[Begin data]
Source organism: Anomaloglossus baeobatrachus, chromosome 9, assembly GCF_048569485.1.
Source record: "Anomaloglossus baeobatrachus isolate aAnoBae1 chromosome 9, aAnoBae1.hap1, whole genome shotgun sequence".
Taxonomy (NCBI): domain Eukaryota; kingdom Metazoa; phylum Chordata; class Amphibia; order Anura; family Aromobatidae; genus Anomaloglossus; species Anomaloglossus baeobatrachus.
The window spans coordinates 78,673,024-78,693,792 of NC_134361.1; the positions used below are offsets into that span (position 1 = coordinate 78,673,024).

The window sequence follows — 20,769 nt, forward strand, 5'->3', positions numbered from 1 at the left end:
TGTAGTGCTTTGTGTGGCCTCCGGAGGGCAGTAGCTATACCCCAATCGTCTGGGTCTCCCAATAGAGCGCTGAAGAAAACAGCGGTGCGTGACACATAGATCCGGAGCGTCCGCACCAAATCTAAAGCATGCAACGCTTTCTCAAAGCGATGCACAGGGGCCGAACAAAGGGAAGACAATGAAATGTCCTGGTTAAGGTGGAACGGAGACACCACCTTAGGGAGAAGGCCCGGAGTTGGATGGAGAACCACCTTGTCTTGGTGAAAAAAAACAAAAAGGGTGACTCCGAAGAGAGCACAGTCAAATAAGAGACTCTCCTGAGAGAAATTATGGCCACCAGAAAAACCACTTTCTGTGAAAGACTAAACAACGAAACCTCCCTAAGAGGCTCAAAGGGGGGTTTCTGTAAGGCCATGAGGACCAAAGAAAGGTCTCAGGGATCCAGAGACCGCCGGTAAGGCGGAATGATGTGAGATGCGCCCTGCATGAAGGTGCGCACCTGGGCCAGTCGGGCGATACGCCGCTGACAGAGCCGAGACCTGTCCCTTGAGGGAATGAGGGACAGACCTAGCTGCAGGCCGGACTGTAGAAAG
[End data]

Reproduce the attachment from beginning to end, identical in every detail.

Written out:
Source organism: Anomaloglossus baeobatrachus, chromosome 9, assembly GCF_048569485.1.
Source record: "Anomaloglossus baeobatrachus isolate aAnoBae1 chromosome 9, aAnoBae1.hap1, whole genome shotgun sequence".
Taxonomy (NCBI): domain Eukaryota; kingdom Metazoa; phylum Chordata; class Amphibia; order Anura; family Aromobatidae; genus Anomaloglossus; species Anomaloglossus baeobatrachus.
The window spans coordinates 78,673,024-78,693,792 of NC_134361.1; the positions used below are offsets into that span (position 1 = coordinate 78,673,024).

The window sequence follows — 20,769 nt, forward strand, 5'->3', positions numbered from 1 at the left end:
TGTAGTGCTTTGTGTGGCCTCCGGAGGGCAGTAGCTATACCCCAATCGTCTGGGTCTCCCAATAGAGCGCTGAAGAAAACAGCGGTGCGTGACACATAGATCCGGAGCGTCCGCACCAAATCTAAAGCATGCAACGCTTTCTCAAAGCGATGCACAGGGGCCGAACAAAGGGAAGACAATGAAATGTCCTGGTTAAGGTGGAACGGAGACACCACCTTAGGGAGAAGGCCCGGAGTTGGATGGAGAACCACCTTGTCTTGGTGAAAAAAAACAAAAAGGGTGACTCCGAAGAGAGCACAGTCAAATAAGAGACTCTCCTGAGAGAAATTATGGCCACCAGAAAAACCACTTTCTGTGAAAGACTAAACAACGAAACCTCCCTAAGAGGCTCAAAGGGGGGTTTCTGTAAGGCCATGAGGACCAAAGAAAGGTCTCAGGGATCCAGAGACCGCCGGTAAGGCGGAATGATGTGAGATGCGCCCTGCATGAAGGTGCGCACCTGGGCCAGTCGGGCGATACGCCGCTGACAGAGCCGAGACCTGTCCCTTGAGGGAATGAGGGACAGACCTAGCTGCAGGCCGGACTGTAGAAAG